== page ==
AMD's FreeSync 2 - To HDR & Beyond
In its battle for stutter and tear-free gaming against NVIDIA’s G-SYNC, AMD’s FreeSync technology has made some stunning inroads. While it may have begun its life with minimal industry support and initially had some issues with framerates below its effective refresh range, the situation has gradually improved to the point where FreeSync is not only competing against NVIDIA’s technology but actually surpassing it.
By adopting and then evolving a standard that was pre-existing within the DisplayPort specification, AMD almost guaranteed FreeSync would be adopted by industry partners. Meanwhile, additional updates to the underlying technology pushed its feature set to new levels and corrected some of the initial flaws we experienced. As a result FreeSync now includes support over HDMI, Low Framerate Compensation, a fullscreen borderless windowed mode and many other additions.
The response from the display industry has been swift and there are now more than 10 times the number of FreeSync displays on the market than those supporting G-SYNC. Not only are there more of them but accessibility to FreeSync-supporting products is at an all-time high with offerings in every price range from more affordable to higher-end monitors like the Acer Predator series.
This trend will likely continue well into the future since NVIDIA’s current implementation of G-SYNC is both expensive and limiting for display partners. FreeSync on the other hand continues to pull ahead.
While FreeSync has only been out for about two years now, AMD is now evolving the standard yet again with FreeSync 2. The intent of this second generation technology is not to replace the original FreeSync (indeed, monitors with both will be sold in parallel) but rather to simply communicate a given feature set to potential buyers.
The challenge with buying a standard FreeSync display is that the exact feature set can vary from one monitor to another depending on how each manufacturer (or model) implements the technology. Some have Low Framerate Compensation while others don’t, some have a very limited range in which FreeSync operates while others allow for a much wider zone and the list goes on. Other than adding a few new features which I’ll discuss below, FreeSync 2 aims to clear up feature level support by offering a one-stop holistic shop for all the best offered by the technology.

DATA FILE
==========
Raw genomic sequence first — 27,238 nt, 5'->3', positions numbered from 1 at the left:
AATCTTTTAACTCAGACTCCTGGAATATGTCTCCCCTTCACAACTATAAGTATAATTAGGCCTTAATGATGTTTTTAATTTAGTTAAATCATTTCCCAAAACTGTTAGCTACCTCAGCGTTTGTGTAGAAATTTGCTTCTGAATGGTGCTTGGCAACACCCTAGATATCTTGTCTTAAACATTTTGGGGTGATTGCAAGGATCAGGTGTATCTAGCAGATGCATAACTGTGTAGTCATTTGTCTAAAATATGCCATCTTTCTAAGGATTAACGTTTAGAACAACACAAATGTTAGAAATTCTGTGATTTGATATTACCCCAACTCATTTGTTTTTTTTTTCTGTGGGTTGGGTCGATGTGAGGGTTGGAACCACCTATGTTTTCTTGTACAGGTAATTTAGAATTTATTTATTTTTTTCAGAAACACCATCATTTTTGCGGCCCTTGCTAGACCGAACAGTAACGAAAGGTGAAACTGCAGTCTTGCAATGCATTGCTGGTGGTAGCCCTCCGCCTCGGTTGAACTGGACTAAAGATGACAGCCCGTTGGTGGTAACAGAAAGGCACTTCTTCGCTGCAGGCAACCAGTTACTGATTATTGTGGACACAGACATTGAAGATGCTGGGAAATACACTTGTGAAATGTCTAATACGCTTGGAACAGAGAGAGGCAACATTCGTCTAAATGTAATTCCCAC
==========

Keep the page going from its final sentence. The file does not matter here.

To achieve certification for FreeSync 2, monitor manufacturers will need to meet a stringent set of specifications for their monitors. Basically if you see the FreeSync 2 logo, a display will have low latency (around 1ms, though AMD didn’t go into specifics), include Low Framerate Compensation and offer over two times the brightness and color volume over sRGB through native plug-and-play HDR support. These new monitors will be the best of the best but they won’t come cheap either.
Actually talking about HDR is easy but processing the high bandwidth signal necessary for its inclusion in monitors presents some challenges. Typically when rendering to HDR the game would natively do its own tone mapping through the graphics pipeline, the GPU would then output to the display whereupon the monitor’s internal processor would once again tone map to its presents. This second bout of tone mapping isn’t done instantaneously and thus causes an increase in perceptible input lag.
In order to find a workaround to this situation, Freesync 2 will understand what the native characteristics of the monitor and properly tone map to it. The pre-processed signal is then sent to the monitor and doesn’t require any additional tone mapping. This should not only cut down on input lag but should also allow for a true plug-and-play experience where the monitor doesn’t need any additional color modifications to display a true-to-intent image.
Now there are a couple of caveats with FreeSync 2 and its implementation. While any GPU that’s compatible with the original FreeSync will also have FreeSync 2 capabilities, AMD is adding a number of variables into the equation that will –purposely- limit its adoption rate. Not only will the monitors have to support HDR, boast low response times and have native LFC but the games themselves will need to support every element of FreeSync 2. In its previous iteration this technology ran very much agnostically to game engines but now ALL elements of the pipeline, from game engine to the display, will need FreeSync 2 certification. AMD is very much approaching this second generation technology as a semi-walled garden where only the best of the best receive the necessary branding. If the history of game developers coming to grips with new technology is any indication, this could also lead to a situation where the usefulness of those expensive FreeSync 2 monitors will be minimal at best due to limited game support.
While there are many questions still swirling around FreeSync 2, how it will be implemented and any associated AMD-imposed costs (which would take the “Free” out of FreeSync), we’re still at least 6 months away from market availability of the first displays. It is certainly great to see AMD looking towards the future and setting a high bar for overall image quality from their display partners. It just remains to be seen whether, due to its inherently challenging implementation process, this next generation technology will mirror the success of its predecessor or end up as another TrueAudio-like dead end.
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